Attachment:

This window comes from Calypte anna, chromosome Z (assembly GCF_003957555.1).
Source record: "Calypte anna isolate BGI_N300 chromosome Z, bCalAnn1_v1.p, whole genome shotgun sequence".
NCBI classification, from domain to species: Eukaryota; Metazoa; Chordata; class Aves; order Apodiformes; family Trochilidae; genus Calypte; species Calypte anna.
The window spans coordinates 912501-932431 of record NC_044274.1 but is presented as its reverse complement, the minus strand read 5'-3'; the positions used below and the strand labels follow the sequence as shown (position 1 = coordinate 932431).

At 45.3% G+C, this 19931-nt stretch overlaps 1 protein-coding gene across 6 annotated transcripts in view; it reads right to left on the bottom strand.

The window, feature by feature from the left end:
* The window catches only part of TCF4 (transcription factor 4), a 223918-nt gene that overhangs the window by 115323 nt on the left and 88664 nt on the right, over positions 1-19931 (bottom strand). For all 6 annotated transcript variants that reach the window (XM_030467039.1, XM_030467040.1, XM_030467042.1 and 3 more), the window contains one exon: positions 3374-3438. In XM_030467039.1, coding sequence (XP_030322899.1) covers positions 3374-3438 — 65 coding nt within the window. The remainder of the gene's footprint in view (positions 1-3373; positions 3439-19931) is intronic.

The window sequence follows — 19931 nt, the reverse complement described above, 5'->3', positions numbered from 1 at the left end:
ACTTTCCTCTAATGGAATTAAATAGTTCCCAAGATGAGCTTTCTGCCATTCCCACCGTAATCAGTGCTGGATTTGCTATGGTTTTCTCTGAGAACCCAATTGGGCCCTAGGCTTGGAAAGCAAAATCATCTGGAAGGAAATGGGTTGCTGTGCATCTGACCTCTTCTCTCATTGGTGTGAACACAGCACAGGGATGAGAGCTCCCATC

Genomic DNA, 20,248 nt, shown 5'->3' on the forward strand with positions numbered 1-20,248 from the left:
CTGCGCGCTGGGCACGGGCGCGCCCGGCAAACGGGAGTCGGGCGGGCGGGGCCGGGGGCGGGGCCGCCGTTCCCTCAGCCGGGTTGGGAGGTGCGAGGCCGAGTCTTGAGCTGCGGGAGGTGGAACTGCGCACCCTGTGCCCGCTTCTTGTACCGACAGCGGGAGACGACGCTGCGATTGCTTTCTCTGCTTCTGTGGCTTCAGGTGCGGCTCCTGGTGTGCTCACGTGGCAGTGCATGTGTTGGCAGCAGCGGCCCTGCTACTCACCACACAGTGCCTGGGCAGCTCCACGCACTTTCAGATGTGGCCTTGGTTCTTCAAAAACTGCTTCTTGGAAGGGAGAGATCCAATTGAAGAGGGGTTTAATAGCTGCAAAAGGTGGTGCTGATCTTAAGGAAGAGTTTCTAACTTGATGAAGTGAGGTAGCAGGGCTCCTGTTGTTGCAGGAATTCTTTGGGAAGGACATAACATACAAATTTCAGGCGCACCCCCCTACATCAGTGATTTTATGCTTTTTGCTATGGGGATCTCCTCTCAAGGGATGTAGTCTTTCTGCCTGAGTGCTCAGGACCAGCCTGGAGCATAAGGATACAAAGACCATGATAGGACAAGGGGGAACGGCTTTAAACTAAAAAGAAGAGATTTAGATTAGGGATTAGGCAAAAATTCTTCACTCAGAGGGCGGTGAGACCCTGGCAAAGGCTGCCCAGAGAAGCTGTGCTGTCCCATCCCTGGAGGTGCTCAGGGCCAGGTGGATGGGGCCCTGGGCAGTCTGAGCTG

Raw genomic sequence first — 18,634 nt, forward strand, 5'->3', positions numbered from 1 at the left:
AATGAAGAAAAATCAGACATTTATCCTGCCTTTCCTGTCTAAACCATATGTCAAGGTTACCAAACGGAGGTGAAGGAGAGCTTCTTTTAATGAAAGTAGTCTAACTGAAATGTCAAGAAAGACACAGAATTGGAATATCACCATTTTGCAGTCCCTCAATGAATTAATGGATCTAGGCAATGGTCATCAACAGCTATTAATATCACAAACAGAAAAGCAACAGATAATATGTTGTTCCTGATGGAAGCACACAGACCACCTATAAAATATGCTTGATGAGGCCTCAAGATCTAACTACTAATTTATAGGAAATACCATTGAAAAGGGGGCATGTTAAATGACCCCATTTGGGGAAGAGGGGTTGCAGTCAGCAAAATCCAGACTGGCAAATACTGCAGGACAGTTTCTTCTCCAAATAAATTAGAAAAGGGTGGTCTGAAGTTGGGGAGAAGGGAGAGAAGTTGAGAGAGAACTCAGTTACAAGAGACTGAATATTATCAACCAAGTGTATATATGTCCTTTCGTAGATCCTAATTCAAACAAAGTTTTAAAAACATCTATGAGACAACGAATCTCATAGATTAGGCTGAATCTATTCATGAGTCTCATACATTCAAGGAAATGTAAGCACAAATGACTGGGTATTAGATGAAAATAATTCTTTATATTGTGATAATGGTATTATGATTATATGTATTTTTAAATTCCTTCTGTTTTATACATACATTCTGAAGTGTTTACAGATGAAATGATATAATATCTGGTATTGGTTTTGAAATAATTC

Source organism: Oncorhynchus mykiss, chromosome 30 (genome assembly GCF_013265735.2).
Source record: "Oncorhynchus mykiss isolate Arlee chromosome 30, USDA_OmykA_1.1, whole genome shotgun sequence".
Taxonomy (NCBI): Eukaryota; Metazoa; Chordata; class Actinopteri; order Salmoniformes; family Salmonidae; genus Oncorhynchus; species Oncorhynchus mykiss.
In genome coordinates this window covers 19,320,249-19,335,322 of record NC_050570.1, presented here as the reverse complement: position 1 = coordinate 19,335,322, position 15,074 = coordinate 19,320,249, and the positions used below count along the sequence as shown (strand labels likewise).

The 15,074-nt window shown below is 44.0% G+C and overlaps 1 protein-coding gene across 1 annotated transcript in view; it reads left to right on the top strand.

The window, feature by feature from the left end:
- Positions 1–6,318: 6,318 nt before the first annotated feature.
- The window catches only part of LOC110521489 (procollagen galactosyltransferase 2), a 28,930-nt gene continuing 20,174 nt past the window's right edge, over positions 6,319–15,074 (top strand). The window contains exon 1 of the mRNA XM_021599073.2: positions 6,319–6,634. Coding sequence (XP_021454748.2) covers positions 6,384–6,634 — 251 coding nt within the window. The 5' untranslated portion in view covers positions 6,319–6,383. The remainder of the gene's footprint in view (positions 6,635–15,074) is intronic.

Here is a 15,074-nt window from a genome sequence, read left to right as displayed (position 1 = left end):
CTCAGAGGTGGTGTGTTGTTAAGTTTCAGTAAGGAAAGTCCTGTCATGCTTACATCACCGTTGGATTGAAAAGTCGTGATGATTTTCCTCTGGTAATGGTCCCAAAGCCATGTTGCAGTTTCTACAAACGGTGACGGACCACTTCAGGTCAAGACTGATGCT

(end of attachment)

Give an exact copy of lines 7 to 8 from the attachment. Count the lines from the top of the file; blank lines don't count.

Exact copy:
* The window catches only part of TCF4 (transcription factor 4), a 223918-nt gene that overhangs the window by 115323 nt on the left and 88664 nt on the right, over positions 1-19931 (bottom strand). For all 6 annotated transcript variants that reach the window (XM_030467039.1, XM_030467040.1, XM_030467042.1 and 3 more), the window contains one exon: positions 3374-3438. In XM_030467039.1, coding sequence (XP_030322899.1) covers positions 3374-3438 — 65 coding nt within the window. The remainder of the gene's footprint in view (positions 1-3373; positions 3439-19931) is intronic.

The window sequence follows — 19931 nt, the reverse complement described above, 5'->3', positions numbered from 1 at the left end: